It was as if an earthquake had hit Pammi Maasi’s house that mundane Saturday afternoon. Her beloved and only son, my 26 year old cousin, Rehan, had just declared that he is in love with a 41 year old woman, Mira, and wishes to marry her.
Pammi Maasi was hysterical, her expressions would put Kirron Kher’s character from Dostana, in the ‘Maa da laadla’ song, to shame.
“Have all the young girls fallen dead? How did my innocent boy fall into that cunning woman’s trap? All this western culture influence! Oh Krishna, please give wisdom to my son,” she said dramatically, her hands folded towards the idol of Radha-Krishna placed on the side-table.
“Lord Krishna, himself loved somebody much older than him, Maa. Stop playing the culture card.” He snapped before storming out of the house.
I, being the older, mature cousin who Rehan looked up to, was especially appointed for this crisis management, to “counsel” Rehan. I was in a fix. Not because of Rehan. He has always been a sensible person. But how should I convince somebody of Pammi Maasi’s social conditioning that there was nothing wrong with what Rehan wanted?
In India, marriage is usually a very calculated decision. Love is rarely linked to marriage, and if at all it must transcend all barriers.
The entire concept of arranged marriage has reduced partner search to something like shopping — the selection of a highly customized, durable, flawless product.
Parents like my Maasi, apply their life-long wisdom and experience in selecting an appropriate spouse for their children. The ideal son-in-law is inevitably a financially stable man who can provide for a family. And the ideal daughter-in-law is the one who should be able to bear that family.
Needless to say, youth plays an important parameter for determining the marriageability of a woman.
Hence, we have made our peace with a 57 year old man marrying a 20 year old woman. However, our sensitivities still find it a little difficult to accept the reverse.
“She will not even be able to bear children,” was one of Pammi Maasi’s prime concerns. Is having a biological child the sole purpose of a woman? Are we looking for machines that manufacture quick and defect-free outputs, or partners? Isn’t it better if Rehan adopts a child and raises him/her with somebody he loves rather than searching for a fertile mate for procreation?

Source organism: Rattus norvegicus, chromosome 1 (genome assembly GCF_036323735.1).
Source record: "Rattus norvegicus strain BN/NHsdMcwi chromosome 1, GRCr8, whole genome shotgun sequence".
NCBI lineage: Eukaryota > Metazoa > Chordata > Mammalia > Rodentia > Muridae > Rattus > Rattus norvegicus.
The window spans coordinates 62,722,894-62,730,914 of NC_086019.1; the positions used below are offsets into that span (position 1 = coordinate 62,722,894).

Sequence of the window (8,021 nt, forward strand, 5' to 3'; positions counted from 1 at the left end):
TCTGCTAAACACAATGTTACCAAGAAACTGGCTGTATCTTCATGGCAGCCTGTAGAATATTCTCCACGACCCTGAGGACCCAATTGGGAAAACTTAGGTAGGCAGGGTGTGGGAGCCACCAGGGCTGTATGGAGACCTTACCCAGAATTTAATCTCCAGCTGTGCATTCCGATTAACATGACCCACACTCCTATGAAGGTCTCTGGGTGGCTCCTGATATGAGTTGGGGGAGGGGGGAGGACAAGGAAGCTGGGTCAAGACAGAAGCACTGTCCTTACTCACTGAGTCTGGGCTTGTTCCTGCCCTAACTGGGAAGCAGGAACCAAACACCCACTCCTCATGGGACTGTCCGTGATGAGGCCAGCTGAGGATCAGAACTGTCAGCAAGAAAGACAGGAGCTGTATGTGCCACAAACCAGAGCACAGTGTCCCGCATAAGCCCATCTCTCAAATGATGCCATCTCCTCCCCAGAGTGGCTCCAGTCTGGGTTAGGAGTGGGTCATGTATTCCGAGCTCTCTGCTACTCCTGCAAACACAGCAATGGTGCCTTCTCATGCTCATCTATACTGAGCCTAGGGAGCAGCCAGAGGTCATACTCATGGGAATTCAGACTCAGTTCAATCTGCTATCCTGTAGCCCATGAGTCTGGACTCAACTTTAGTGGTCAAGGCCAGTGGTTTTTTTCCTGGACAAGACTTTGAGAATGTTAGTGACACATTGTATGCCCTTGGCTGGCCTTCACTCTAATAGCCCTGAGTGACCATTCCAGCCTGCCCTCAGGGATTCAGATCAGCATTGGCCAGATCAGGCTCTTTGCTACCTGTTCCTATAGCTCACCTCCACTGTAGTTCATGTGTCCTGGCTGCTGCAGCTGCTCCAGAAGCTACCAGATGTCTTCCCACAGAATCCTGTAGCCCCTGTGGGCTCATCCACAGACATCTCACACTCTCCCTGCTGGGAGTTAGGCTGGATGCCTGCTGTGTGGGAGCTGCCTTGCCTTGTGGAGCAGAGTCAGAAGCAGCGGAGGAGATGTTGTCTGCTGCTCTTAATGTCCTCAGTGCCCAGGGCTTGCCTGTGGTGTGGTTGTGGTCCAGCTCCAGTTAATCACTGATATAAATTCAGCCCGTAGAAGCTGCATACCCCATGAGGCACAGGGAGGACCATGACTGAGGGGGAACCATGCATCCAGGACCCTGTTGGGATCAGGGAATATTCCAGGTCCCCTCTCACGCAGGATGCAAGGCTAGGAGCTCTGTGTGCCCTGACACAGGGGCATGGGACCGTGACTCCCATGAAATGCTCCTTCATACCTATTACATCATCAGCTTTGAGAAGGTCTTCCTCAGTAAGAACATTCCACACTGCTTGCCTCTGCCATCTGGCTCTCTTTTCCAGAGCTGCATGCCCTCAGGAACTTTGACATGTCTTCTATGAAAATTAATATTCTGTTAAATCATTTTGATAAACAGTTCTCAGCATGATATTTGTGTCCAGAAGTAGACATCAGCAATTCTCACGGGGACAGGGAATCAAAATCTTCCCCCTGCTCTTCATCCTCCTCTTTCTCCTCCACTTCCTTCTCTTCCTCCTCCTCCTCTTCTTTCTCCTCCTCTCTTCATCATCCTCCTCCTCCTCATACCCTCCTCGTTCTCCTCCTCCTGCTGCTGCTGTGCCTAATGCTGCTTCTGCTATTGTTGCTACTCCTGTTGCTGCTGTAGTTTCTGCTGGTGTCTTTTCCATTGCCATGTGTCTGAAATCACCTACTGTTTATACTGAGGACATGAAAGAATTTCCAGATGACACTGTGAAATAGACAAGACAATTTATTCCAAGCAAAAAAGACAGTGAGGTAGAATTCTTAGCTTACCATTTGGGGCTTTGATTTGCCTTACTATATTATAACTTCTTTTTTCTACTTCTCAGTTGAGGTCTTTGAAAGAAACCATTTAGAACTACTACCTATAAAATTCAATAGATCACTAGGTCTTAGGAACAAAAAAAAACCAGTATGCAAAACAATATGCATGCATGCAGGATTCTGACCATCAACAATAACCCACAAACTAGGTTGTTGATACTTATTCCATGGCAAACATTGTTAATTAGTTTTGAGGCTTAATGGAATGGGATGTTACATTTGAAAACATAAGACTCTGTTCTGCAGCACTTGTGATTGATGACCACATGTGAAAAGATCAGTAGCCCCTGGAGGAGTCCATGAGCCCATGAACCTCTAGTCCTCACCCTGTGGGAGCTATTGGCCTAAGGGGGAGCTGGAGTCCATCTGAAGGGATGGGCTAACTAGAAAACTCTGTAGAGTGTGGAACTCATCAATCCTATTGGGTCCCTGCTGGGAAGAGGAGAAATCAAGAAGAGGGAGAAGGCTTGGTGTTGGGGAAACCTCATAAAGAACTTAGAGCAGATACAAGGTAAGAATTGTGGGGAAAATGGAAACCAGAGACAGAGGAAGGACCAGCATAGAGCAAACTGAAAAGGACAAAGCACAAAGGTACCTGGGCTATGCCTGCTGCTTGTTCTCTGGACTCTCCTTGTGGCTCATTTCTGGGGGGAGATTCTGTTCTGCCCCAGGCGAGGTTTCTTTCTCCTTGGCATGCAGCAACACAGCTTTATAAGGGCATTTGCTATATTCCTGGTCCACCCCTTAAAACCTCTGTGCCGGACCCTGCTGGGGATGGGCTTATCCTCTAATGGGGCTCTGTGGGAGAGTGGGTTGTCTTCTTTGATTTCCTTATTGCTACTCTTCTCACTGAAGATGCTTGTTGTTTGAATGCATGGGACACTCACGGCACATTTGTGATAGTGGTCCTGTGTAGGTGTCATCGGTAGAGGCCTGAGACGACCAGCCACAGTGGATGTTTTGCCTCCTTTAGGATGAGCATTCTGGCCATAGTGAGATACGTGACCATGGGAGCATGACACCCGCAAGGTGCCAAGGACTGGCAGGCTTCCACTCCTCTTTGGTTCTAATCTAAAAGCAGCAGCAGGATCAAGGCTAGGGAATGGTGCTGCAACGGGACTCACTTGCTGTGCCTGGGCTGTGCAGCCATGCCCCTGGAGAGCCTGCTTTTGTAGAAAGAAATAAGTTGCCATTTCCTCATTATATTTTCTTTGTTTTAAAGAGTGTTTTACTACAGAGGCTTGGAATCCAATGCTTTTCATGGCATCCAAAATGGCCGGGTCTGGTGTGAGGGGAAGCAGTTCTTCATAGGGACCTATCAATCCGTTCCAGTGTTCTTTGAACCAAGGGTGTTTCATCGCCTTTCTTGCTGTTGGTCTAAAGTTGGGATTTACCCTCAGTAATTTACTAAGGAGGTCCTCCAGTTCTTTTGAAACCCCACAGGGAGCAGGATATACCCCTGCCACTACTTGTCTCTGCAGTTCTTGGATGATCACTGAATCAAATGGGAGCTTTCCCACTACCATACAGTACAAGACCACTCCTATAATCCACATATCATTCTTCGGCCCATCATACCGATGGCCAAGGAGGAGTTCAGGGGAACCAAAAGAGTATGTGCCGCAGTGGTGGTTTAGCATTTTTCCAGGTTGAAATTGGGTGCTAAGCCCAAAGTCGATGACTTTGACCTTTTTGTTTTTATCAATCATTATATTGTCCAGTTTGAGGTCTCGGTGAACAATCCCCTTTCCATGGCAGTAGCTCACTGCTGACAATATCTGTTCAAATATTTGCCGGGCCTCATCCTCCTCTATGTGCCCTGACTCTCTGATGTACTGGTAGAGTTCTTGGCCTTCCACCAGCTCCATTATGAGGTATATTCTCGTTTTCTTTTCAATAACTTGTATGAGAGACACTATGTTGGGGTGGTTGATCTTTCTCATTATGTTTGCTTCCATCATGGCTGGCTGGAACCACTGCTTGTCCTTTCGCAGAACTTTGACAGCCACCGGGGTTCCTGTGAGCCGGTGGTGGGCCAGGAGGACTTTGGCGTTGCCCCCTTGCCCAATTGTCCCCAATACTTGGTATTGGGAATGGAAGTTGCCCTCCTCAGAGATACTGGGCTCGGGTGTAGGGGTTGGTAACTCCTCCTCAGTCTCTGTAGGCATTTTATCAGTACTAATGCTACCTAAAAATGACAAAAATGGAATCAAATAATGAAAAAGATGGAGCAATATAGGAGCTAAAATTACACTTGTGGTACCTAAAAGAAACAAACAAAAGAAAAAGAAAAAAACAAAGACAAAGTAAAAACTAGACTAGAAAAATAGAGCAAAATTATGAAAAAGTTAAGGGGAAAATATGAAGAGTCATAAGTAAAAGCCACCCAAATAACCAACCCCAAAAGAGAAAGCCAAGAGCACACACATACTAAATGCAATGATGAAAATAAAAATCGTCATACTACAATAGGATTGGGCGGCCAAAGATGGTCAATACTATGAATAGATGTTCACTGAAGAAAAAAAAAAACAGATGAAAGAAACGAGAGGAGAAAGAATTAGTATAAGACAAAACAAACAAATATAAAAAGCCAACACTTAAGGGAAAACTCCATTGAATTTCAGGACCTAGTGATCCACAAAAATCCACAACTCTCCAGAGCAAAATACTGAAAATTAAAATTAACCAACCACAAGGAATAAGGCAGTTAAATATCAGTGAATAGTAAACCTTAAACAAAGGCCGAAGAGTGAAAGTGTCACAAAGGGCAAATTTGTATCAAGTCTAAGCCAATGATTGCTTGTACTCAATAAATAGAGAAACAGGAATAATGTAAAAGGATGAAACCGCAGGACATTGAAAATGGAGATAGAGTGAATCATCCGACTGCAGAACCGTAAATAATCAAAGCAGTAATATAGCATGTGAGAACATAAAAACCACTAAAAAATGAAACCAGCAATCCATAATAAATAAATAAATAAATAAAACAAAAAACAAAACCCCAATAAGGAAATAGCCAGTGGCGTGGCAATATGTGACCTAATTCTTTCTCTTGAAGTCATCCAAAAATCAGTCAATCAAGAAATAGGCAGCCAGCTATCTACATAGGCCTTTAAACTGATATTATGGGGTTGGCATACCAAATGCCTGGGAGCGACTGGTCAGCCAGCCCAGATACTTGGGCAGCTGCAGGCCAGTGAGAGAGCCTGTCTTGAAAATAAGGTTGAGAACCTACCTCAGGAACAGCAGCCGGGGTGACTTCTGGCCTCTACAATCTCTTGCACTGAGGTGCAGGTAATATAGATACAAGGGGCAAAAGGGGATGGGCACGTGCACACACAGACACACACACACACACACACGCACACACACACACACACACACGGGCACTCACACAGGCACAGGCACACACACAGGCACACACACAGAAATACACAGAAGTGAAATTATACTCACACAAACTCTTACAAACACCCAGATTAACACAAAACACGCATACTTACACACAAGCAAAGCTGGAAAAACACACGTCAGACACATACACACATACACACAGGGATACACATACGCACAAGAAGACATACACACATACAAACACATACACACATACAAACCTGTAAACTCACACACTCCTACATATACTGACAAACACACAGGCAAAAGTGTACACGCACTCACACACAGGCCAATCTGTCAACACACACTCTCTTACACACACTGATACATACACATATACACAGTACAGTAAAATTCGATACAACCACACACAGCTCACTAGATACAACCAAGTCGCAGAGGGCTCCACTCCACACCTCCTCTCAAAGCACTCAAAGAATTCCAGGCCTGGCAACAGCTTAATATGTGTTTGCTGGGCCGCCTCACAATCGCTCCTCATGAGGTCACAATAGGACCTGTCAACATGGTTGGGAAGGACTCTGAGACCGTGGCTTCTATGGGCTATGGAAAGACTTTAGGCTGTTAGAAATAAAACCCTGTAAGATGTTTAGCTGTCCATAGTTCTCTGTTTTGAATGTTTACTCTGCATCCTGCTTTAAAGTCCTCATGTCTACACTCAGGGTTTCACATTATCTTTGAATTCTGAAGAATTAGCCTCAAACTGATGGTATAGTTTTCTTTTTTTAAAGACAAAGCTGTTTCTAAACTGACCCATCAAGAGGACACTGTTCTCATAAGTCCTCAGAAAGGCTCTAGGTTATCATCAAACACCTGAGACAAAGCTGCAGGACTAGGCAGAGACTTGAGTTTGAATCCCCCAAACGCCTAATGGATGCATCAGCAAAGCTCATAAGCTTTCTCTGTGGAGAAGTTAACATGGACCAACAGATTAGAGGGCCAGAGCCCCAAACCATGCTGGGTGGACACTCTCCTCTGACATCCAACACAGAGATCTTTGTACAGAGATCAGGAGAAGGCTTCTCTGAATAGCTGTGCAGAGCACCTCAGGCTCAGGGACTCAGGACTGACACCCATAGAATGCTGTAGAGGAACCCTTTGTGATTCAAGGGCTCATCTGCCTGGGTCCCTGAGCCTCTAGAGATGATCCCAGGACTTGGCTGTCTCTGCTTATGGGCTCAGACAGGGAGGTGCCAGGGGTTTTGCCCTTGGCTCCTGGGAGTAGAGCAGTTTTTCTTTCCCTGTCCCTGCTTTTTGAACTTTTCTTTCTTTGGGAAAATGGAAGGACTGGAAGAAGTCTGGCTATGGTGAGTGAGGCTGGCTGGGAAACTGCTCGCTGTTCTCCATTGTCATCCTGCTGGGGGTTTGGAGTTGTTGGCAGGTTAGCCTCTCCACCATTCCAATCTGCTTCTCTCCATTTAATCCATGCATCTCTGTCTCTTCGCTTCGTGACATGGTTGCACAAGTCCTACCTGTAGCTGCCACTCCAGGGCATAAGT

Mira’s home was no less of a war zone either. “This marriage will never work. Marry somebody your age. You don’t know.. Men’s eyes’ will wander. He will eventually cheat on you with a younger woman,” predicted her mother.
Pammi Maasi went a step further. “She will be dead long before you!”
We spend so much of energy planning the future, that we don’t care how we are ruining our present. Our present, is as much a part of our life as our unseen future. Our lives are very much happening right now, while we are directing our vision towards the future. When the only thing that is certain, is the present.
“He may not be interested in me 10 years later”… becomes more powerful than, “he is crazy about me now.”
Is it possible that the marriage will not work out? Ofcourse! No relationship comes with a guarantee card. Not even a “normal” socially acceptable one. Nobody can foresee who would end up drifting apart, cheating, falling ill, dying. But isn’t everything in life unpredictable? No amount of kundali-matching and background/caste/financial/social/age parity ensures a successful marriage. Maybe it would require a lot of hard work and understanding. But don’t all relationships require that?
When an adult couple has made a choice, shouldn’t we respect their judgment?
If Mira did not find Rehan mature, she probably would not have liked him. Similarly, if Rehan found Mira attractive despite her age, do we — random didis, buas, and other well-meaning family members have any right to question him?
Yes, we all want the best for him. We want him to be happy. But, it is time we realized that what we consider best for our children, may not necessarily be the best for them. Maybe the best thing for us to do is to let them make their choices in life. Chances are they know themselves better than we do. Especially when it comes to their romantic and sexual choices.
Do we fall in love every day? Do we regularly bump into people who are like-minded, and we find ourselves compatible with? How often does it happen that we meet somebody whose company we cherish, and with whom we envision a beautiful future ahead? And when we do, should we restrict ourselves because of age?
Love is not a matter of counting the years…But making the years count. — Michelle Amand
Originally published at akkarbakkar.com on October 29, 2015